• If using a temperature probe, wash it between insertions. If you insert it into raw poultry, then leave it hanging around in a warm spot before reinserting it into cooked poultry, you risk spreading bacteria.
  • Itís important that mince is thoroughly cooked. Buy freshly minced meat and use it as soon after purchase as possible.
  • Watch out for family pets Ė keep all meats covered and out of their reach.
  • Use an outdoor chilly, esky or polystyrene bin filled with ice packs to keep food chilled outdoors.
Safety
  • Discourage children from playing around a barbecue; in fact itís best to establish a no-go area around the barbecue and food preparation area.
  • Have a small fire extinguisher handy or, failing that, a bucket of water, sand or earth in case you need it to throw over the fire if it gets out of control.
  • Open the lid of a gas barbecue before lighting it.
  • Donít attempt to move the barbecue once it is lit.
  • Disposable and portable barbecues should be placed on an even heatproof surface such as bricks or paving stones.
  • Flare-ups are caused by a small amount of fat, oil or marinade dripping onto the fire. The flames can blacken food and make it taste bitter. Douse the flames with a squirt of water.
Extras

Open-air cooking and eating should be incident-free so everyone can enjoy themselves.

While barbecuing in the dark with the rain pouring down and the only light coming from a candle or a minerís hat can be done, itís no fun. A good overhead light that shines onto the hot plate or grill is a real asset as is protection from the elements (preferably via see-through material that doesnít block natural light).

Provide plenty of paper serviettes and rolls of absorbent kitchen paper. A bin lined with a plastic bag will make tidying up quick and easy.

Finger bowls are helpful when serving mussels or prawns in the shell or sticky satay.

Cast-iron grill pan

For those times when you want grilled food, but itís raining cats and dogs so you just canít face the barbecue, I suggest you invest in a ridged cast-iron grill pan. With one of these youíll be able to cook steaks, shellfish and vegetables, albeit in small quantities at a time, indoors out of the rain.

Preheat the pan over a medium heat. Oil the food, not the pan. Once you have put the food in the hot pan, donít attempt to move it until it has been cooking for some time. This is because it will stick to the pan in the beginning; donít worry, this is normal. Brown one side of the food to a good golden colour. Turn and cook on the second side just enough to sear (to avoid overcooking). Serve it golden side up.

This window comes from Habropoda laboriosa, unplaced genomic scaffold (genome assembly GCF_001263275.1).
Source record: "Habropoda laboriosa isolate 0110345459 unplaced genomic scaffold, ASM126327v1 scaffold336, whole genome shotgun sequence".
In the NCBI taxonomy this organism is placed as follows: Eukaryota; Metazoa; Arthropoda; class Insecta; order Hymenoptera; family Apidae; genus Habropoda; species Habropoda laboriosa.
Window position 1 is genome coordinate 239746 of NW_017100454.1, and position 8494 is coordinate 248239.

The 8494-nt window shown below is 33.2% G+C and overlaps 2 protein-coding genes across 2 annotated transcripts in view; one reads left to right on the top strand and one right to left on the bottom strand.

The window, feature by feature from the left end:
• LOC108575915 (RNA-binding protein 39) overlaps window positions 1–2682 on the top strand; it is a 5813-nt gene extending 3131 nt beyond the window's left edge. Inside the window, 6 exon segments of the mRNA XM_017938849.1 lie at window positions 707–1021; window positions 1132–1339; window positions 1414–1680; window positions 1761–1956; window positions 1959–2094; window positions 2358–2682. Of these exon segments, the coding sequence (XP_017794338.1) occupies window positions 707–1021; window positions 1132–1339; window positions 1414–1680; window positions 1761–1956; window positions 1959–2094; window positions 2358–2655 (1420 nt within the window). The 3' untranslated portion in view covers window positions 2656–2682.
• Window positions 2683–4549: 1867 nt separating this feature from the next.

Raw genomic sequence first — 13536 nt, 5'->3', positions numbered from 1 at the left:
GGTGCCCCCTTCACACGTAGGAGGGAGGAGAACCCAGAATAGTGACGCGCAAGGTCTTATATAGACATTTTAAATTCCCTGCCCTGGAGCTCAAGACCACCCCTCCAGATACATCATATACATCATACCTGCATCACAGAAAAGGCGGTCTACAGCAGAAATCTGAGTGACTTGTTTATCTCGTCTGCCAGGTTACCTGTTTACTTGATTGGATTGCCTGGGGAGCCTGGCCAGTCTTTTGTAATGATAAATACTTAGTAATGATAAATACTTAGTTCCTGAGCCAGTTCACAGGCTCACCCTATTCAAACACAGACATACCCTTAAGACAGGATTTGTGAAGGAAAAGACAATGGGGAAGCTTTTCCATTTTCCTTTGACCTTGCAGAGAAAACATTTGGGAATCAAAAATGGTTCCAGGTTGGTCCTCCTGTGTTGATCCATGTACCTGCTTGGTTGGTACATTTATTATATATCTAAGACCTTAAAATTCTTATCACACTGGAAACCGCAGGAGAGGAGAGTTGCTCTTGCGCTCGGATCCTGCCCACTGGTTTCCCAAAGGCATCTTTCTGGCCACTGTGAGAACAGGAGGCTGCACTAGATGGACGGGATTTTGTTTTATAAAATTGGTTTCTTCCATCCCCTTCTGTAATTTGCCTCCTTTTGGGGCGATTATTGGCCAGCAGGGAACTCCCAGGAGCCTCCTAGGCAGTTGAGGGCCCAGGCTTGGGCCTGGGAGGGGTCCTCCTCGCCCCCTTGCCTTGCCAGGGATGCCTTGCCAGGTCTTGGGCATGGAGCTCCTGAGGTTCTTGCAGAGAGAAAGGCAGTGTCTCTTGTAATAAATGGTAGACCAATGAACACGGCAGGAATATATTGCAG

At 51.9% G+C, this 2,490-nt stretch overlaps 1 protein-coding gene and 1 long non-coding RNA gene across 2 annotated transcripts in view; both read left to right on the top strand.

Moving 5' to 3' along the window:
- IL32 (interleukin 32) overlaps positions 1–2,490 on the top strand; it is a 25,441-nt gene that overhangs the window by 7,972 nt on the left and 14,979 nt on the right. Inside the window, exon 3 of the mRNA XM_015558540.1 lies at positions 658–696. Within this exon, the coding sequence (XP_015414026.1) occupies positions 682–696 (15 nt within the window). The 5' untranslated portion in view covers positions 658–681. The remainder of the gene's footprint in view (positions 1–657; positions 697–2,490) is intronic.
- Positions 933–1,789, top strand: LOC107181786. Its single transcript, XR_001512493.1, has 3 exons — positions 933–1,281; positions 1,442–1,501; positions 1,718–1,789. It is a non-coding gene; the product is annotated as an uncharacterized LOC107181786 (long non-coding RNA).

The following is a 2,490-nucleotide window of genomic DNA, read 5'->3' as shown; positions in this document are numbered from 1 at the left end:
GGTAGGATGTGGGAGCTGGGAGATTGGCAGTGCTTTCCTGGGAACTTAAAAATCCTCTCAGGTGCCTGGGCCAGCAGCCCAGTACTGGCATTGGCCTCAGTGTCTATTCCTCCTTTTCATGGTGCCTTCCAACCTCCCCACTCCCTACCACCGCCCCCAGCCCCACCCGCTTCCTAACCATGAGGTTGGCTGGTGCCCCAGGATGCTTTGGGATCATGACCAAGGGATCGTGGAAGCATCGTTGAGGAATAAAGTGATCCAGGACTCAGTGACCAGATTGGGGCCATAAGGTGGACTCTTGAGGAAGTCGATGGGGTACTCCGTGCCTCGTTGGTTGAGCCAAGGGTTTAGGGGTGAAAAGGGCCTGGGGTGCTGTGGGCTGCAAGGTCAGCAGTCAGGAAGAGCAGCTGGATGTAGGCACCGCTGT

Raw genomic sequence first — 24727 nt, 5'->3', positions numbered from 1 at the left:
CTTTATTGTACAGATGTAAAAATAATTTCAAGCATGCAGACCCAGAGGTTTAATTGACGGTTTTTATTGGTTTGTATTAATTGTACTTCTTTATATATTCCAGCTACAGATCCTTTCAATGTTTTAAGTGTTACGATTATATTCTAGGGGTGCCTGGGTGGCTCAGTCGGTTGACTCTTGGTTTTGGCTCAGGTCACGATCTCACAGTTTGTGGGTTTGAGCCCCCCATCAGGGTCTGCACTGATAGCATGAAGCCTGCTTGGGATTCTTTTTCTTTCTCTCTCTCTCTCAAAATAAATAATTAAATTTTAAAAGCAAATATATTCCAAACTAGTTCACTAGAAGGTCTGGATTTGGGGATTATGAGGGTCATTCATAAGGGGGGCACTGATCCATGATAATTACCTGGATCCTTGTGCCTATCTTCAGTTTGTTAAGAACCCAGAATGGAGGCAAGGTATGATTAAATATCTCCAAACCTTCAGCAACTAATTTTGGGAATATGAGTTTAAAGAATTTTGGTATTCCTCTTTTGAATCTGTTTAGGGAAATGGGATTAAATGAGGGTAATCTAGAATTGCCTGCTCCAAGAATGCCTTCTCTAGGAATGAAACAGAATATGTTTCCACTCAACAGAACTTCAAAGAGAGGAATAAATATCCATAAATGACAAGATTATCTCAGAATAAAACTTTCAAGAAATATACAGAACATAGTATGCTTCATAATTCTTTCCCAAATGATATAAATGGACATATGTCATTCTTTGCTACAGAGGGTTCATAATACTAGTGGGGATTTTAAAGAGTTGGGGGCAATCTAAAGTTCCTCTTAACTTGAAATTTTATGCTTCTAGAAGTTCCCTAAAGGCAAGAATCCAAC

Leave the pan to cool before soaking it in water, then wash it by hand. Cast-iron pans should not be washed with soap. Dry it thoroughly then rub with a little oil to prevent rusting.

Steak talk
  • Buy quality meat Ė cheap meat will make a cheap eat and youíll feel cheated at the end of it.
  • Steaks should not be cut too thin because they can shrivel or curl, and it is difficult to get them nicely browned without overcooking them.
  • Have meat at room temperature before putting it on the barbecue so that it starts cooking evenly as soon as it hits the grill.
  • Donít press down on steaks while they cook as this will squeeze out juices.
  • Salt meat after cooking as salt draws out moisture and makes meat spit when it hits hot oil, and causes it to lose juices.
  • Let steaks rest for 5 minutes before serving. This allows the meat to reabsorb its juices, making it more succulent in the mouth.
  • While the above tips will help, my top tip is to get to know a butcher near you. Find the best one in your area and tell them what you want, and what you expect of a fresh meat supplier. You need to give them your business, but you may need to guide them. If you donít give them your business, much like the fruiterer and fishmonger in so many towns theyíll disappear down the gurgler.
Touch test for cooked beef
To check cooked meat for doneness, press with tongs:
  • very rare beef Ďgivesí under pressure, feels very soft to the touch
  • rare beef feels soft to the touch
  • mediumĖrare beef feels soft and springy to the touch
  • medium beef feels firm and springy to the touch
  • well done beef feels firm to the touch
  • very well done beef feels very firm to the touch.
Sausage stuff

Picking the right porker, or beef, chicken, lamb, venison or any other type of sausage, is crucial. Little joy is to be had from mass-produced sausages full of extenders and cereals, or from precooked tubes of solidified gloop that look as if they have been piped on the mortuary slab.

Good sausages will cost you more. So be it. Think of them as a good meal rather than something to throw on the barbie to fill in the gaps, with leftovers going to the dog. Would you throw leftover pieces of fillet steak to the dog? Probably not. Itís more likely youíd keep them for sandwiches or a salad. A good sausage should similarly be respected not least because leftover sausages are good tucker. Just remember to put them away in the fridge as soon as possible after cooking.

The word Ďsausageí can be traced back to its Latin roots, salsus, which means salted. Basically, it was a way of preserving meat, especially all the unmentionable bits after a pig was slaughtered. Some sausages would be air-dried, others were smoked. Weíve been eating them since time immemorial. Germany has over 1000 types of sausage, but Italy produces the biggest. Baby mortadella sausages (an aromatic and spicy pork sausage) weigh as little as half a kilo, but the big mammas can weigh over 100kg. They take their sausages seriously in Europe. I wish we did the same here.

Snarlers or snags, or whatever else you may call them, sausages have been the butt of too many jokes and have been unfairly incinerated too many times. Chosen with care and cooked with attention, they are the quintessential barbecue food, perfect for any situation or occasion, and pleasing to everyone. Quality vegetarian sausages can be found at specialist butchers.

Finally, barbecuing should be fun. The high adventure of the spit and sizzle ... the chit-chat and laughter ... glass of wine in hand ... maybe even the rumble of surf in the background ... with food so good, barbecuing begs to be repeated for as long as the weather continues to favour you.

   © 2010 Julie Biuso